piclist 1996\04\06\134733b >
Thread: simple D/A for 500W AC?
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face BY : John Payson email (remove spam text)



{Quote hidden}

Tom suggested in his post that the wear on the lights from an "ordinary"
dimmer was producing excessive wear (since I don't know the thermal mass/
emissivity (is that the word?) of the lights he's using.  I don't know how
much effective "intertia" they have, but was assuming that if it was a
problem at 120Hz it would also be a problem at 1Hz.

> Of course, higher frequency or DC control will do a better job, but at
> the cost of complexity and (perhaps) noise. Our design did a really nice
> job of controlling higher wattage floodlamps (for us higher wattage: 300
> - 500) in a way that would have worked well on stage. In fact, I assumed
> a similar scheme was being used commercially in some cases, because I
> have seen a similar flicker signature in watching stage lights dimmed to
> dark. You don't notice the flicker if you don't look at the lamps, and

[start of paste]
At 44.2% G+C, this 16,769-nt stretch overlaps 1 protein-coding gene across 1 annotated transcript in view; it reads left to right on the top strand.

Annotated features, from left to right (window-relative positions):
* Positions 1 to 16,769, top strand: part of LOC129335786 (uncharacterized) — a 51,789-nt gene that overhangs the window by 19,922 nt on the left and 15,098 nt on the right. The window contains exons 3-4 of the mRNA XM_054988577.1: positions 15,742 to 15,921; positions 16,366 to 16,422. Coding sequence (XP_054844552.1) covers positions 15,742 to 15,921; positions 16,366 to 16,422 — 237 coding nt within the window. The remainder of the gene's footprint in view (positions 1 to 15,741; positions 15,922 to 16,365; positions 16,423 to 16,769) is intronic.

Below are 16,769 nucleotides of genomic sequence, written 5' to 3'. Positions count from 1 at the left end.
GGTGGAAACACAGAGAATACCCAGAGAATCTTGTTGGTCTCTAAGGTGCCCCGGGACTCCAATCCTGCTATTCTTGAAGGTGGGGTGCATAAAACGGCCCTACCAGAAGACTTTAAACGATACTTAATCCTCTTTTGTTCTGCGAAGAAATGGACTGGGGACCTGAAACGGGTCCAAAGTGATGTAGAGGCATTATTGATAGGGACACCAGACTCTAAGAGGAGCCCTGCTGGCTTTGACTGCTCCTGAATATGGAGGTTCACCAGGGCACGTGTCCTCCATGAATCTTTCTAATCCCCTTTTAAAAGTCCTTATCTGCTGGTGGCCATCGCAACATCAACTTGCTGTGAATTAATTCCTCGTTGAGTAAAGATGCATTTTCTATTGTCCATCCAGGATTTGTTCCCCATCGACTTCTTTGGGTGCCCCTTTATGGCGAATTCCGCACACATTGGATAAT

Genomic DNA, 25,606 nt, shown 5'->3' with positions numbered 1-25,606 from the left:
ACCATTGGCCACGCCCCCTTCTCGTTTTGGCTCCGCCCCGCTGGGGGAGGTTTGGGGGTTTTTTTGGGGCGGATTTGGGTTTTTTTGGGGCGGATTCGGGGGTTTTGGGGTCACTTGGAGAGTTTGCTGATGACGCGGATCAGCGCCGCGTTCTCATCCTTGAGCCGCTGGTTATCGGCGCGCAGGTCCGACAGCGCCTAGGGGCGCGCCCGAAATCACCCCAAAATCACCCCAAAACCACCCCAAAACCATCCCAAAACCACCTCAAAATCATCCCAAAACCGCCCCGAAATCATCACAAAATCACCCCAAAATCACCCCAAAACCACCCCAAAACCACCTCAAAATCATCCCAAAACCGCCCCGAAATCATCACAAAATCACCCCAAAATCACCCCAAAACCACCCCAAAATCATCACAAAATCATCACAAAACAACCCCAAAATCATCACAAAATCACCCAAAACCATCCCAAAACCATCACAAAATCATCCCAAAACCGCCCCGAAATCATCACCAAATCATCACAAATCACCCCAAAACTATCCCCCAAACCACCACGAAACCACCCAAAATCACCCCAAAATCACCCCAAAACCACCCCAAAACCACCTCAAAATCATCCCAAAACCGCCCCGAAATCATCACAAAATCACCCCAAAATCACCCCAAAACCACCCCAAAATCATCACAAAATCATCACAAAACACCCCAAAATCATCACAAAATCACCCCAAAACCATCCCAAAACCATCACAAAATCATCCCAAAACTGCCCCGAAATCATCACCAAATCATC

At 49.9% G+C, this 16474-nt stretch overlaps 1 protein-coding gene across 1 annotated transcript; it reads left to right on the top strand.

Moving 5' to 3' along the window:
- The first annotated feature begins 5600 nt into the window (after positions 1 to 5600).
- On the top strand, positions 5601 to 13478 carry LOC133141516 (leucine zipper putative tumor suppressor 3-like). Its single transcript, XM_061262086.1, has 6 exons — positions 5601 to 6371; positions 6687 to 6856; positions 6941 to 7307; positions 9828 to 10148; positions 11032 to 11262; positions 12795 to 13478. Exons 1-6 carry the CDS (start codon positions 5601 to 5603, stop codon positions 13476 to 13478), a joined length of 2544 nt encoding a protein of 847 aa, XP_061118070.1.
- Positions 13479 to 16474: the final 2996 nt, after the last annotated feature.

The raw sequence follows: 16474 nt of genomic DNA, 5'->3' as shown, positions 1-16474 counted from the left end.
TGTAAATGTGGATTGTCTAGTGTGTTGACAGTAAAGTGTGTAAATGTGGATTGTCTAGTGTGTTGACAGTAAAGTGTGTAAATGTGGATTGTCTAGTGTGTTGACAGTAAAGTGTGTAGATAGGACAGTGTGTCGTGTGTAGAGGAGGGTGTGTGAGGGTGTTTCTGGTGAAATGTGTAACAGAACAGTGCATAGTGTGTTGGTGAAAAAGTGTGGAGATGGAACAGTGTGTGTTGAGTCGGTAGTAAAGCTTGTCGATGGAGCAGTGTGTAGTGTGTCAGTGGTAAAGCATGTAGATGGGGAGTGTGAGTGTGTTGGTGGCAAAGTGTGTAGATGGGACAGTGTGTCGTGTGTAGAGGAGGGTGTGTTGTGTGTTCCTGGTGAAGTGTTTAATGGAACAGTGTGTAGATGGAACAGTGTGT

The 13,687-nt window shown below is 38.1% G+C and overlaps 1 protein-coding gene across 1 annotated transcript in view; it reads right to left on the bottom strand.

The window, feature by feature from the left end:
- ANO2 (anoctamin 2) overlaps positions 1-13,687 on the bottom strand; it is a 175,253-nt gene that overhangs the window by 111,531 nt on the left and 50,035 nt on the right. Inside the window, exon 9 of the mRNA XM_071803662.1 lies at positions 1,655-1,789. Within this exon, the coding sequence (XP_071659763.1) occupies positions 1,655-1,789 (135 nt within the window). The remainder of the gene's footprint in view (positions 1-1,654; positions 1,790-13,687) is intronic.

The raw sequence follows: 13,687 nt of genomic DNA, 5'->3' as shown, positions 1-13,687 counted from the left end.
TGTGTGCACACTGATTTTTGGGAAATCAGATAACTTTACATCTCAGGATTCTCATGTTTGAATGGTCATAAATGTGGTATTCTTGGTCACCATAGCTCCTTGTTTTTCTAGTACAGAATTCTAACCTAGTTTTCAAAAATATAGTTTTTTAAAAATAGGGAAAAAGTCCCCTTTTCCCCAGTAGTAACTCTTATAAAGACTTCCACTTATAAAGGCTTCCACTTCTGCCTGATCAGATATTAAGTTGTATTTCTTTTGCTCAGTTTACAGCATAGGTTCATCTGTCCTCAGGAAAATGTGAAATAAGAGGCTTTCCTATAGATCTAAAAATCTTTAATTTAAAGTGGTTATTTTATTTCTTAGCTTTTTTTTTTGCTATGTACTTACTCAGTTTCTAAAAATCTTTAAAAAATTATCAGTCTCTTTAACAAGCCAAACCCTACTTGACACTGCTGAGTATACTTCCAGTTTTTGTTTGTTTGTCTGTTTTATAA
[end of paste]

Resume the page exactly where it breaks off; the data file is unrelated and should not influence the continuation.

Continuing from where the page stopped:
> you don't see it at all in high end controls.

Well, it probably would be easier to keep the RF noise in check if you
limitted switching times (both on and off) to the zero-crossings.  Or if,
as someone suggested, you use an IGBiT and let lights have the "early"
part of the cycle (in which case your turn-on is clean, and your turn-off
can be cleaned up a little with a capacitor if you drive the lights with
full-wave rectified unfiltered DC).

By the way, why the concern about maintaining zero DC offset?  I can think
of a few ways to do this (some very easy) but am not quite clear of the
purpose.  The simplest way I can think of would be something like this:

Ph0:    ds      1
Ph1:    ds      1
Val:    ds      1

Init:
       clrf    Ph0
       movlw   $80
       movwf   Ph1
       retlw   0

HalfCycle:
       movf    Val,w
       addwf   Ph0

       btfss   C
        bcf    Output
       btfsc   C
        bsf    Output
                       ;       Ph0     Ph1     W
       movf    Ph0,w   ;       Ph0     Ph1     Ph0
       xorwf   Ph1,w   ;       Ph0     Ph1     0^1
       xorwf   Ph1     ;       Ph0     Ph0     0^1
       xorwf   Ph0     ;       Ph1     Ph0     0^1

       retlw   0
<9604061846.AA20577@MIT.EDU>

In reply to: <m0u5ZxO-000BXvC@mailbox.mcs.com> from "terogers" at Apr 6, 96 07:31:47 am
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